HANDLE IT LIKE A BOSS!
Dos and don’ts while working during pregnancy
When planning to work through your pregnancy, start with informing your superiors about the pregnancy. Let them know how long you’ll be working before you go on maternity leave and how long a break you tentatively plan to take. This will give them time to train your colleagues in the tasks handled by you and make the transition smooth. Inform them before you tell your colleagues so that they know you have been forthright and honest with them and also so that they don’t hear it first through the office grapevine either. If you know your work is stressful and demands irregular hours, now is the time to ask for a transfer to a position which has better hours and lesser stress. If the pregnancy is normal and there are no obstetric complications then office going women can continue to work right till delivery. But one needs to follow the doctor’s orders properly and maintain good health by focussing on a well-balanced diet, staying hydrated, regular exercise and taking the prenatal vitamins prescribed by the doctors.
Though no two pregnancies are alike, not even two pregnancies of the same mother, knowing broadly what one can expect each trimester, can help mums to be prepared for the months to follow.
THE FIRST TRIMESTER
Here you can expect morning sickness, fatigue, heightened sensitivity to smells, frequent urination, cravings and aversions, mood swings, tenderness in breasts, constipation, acidity and so on. Alternately, there are mums who breeze through the first-trimester symptom-free, with a lovely glow already in place. Regardless of the symptoms, the first trimester is the time when risks of miscarriages are maximum so make sure to discuss the nature of your job with your doctor and understand your pregnancy and required precautions properly. Take adequate rest and don’t ignore any signs that your body may be giving you.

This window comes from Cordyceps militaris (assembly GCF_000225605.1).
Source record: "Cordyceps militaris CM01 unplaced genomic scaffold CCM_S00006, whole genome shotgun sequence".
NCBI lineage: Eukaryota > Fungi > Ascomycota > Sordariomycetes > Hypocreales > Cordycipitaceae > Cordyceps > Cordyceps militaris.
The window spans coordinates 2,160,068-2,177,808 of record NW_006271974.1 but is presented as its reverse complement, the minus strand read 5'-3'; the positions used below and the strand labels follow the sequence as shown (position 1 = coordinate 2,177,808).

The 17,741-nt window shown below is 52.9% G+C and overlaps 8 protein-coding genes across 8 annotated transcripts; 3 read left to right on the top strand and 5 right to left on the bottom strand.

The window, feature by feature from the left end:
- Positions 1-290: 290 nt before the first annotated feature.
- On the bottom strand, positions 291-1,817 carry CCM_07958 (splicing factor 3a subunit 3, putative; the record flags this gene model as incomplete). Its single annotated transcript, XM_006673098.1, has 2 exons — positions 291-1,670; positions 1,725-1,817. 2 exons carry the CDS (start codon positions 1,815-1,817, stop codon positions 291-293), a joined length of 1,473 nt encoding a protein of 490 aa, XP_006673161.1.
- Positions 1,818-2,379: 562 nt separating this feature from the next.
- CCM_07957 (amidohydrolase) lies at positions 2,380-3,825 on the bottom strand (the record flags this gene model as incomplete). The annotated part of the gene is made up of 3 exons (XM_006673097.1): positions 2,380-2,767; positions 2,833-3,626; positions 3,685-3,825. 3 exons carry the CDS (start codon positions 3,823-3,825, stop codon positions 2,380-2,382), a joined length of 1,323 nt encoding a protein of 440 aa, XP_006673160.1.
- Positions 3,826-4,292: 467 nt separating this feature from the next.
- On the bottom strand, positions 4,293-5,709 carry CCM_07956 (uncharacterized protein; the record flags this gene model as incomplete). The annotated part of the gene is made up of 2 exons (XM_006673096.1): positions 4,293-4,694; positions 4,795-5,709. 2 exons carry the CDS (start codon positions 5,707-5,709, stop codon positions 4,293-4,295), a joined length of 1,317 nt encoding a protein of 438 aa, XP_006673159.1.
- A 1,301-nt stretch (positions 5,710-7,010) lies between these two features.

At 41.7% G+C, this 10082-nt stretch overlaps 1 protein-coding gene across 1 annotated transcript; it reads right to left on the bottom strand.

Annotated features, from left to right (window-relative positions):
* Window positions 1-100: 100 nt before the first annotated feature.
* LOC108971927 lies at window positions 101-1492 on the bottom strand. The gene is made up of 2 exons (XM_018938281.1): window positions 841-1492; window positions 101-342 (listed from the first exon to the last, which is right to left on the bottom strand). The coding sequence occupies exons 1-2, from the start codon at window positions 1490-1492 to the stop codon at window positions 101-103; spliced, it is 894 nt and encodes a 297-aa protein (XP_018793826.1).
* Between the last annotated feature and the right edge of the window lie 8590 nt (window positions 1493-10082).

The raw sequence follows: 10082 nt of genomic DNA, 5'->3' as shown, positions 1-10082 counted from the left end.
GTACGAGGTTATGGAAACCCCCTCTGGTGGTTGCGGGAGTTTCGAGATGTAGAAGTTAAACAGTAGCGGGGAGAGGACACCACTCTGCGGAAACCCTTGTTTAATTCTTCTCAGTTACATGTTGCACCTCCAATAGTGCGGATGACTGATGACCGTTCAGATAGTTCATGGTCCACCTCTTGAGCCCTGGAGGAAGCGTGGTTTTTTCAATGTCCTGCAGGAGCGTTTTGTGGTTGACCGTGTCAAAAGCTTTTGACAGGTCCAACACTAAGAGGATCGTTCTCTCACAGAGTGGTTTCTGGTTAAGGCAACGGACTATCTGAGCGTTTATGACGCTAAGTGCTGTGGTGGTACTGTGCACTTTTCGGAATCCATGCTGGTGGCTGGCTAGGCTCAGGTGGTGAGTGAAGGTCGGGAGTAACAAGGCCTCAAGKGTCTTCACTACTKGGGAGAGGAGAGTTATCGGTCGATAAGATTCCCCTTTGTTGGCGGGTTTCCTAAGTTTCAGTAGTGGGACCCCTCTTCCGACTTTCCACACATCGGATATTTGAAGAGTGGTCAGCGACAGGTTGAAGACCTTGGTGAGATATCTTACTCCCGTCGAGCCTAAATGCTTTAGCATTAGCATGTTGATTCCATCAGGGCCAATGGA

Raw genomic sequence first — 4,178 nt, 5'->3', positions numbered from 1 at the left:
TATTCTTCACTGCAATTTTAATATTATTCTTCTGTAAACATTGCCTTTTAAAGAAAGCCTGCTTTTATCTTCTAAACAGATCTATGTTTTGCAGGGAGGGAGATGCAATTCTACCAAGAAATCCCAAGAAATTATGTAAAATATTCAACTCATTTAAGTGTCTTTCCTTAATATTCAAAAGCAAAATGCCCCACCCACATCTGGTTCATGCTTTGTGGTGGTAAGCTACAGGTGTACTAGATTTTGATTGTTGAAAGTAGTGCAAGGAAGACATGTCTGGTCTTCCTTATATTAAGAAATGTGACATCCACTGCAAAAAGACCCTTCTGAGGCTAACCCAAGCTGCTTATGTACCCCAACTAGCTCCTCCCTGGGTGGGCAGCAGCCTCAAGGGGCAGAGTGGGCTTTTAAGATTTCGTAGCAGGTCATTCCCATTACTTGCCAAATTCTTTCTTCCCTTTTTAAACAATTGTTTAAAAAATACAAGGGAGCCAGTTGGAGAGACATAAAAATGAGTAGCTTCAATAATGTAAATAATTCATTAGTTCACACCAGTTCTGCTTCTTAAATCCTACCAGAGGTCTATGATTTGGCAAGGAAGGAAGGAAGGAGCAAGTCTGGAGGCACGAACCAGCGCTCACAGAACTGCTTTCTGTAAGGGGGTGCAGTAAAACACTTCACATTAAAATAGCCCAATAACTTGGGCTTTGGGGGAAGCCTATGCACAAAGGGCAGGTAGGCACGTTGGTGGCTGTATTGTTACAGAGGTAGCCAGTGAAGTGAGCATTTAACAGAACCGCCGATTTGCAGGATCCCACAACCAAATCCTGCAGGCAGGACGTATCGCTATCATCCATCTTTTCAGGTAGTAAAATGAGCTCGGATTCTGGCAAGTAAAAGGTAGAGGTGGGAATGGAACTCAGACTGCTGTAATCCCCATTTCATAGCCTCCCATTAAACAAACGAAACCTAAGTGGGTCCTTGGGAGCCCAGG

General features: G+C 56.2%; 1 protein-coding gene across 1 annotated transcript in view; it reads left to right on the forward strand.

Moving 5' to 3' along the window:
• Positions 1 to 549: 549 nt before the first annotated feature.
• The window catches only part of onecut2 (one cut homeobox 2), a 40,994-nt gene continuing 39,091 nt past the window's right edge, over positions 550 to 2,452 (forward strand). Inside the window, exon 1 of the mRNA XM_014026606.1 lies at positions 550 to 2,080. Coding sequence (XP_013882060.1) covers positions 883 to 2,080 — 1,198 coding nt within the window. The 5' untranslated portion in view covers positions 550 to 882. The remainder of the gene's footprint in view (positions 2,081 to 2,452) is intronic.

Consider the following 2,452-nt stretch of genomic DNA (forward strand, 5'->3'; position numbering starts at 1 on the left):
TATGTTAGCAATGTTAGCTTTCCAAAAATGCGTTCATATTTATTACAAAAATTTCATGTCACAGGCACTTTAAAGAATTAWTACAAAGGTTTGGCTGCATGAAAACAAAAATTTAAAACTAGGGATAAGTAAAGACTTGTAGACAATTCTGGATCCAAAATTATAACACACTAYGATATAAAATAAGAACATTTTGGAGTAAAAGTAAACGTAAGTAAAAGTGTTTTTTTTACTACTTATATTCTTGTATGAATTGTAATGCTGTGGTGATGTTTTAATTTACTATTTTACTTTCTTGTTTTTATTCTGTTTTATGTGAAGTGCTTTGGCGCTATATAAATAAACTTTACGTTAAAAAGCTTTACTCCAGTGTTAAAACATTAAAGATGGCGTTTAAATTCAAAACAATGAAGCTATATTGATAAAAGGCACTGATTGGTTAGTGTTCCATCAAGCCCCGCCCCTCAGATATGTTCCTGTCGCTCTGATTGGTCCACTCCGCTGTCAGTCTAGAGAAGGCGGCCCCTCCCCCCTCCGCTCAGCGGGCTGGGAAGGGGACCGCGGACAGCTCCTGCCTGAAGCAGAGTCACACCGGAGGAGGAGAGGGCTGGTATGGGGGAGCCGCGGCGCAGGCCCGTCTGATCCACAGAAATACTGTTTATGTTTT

THE SECOND TRIMESTER
This is the best time of the pregnancy for most women. Most of the symptoms from the first trimester begin to go away and women feel energetic and relaxed. You’ll be announcing the news to friends and family, so a lot of congratulations will be pouring in and adding to the excitement. Sometime now you’ll need to get yourself comfortable maternity wear as the weight and inch gain will be a little pronounced by now. You’ll be able to see the gentle beginnings of stretch marks. The belly skin may begin to itch due to the stretching so do massage it with oil or cream to have an itch-free day at work. Be sure to carry healthy snacks to work, if you
have not started already, as you’re bound to get hungry between meals. There might be increased discharge so stay stocked with panty liners (not tampons). Headaches are common which may be accentuated for women who work with computer screens. Your doctor will provide you with baby safe meds for the same. Also, remember to stay hydrated and stretch out at regular intervals in case of a desk job. Sometime in the second tri, you’ll feel your baby kick! And oh, this is the trimester where the famous pregnancy glow is supposed to be the most visible.
THE THIRD TRIMESTER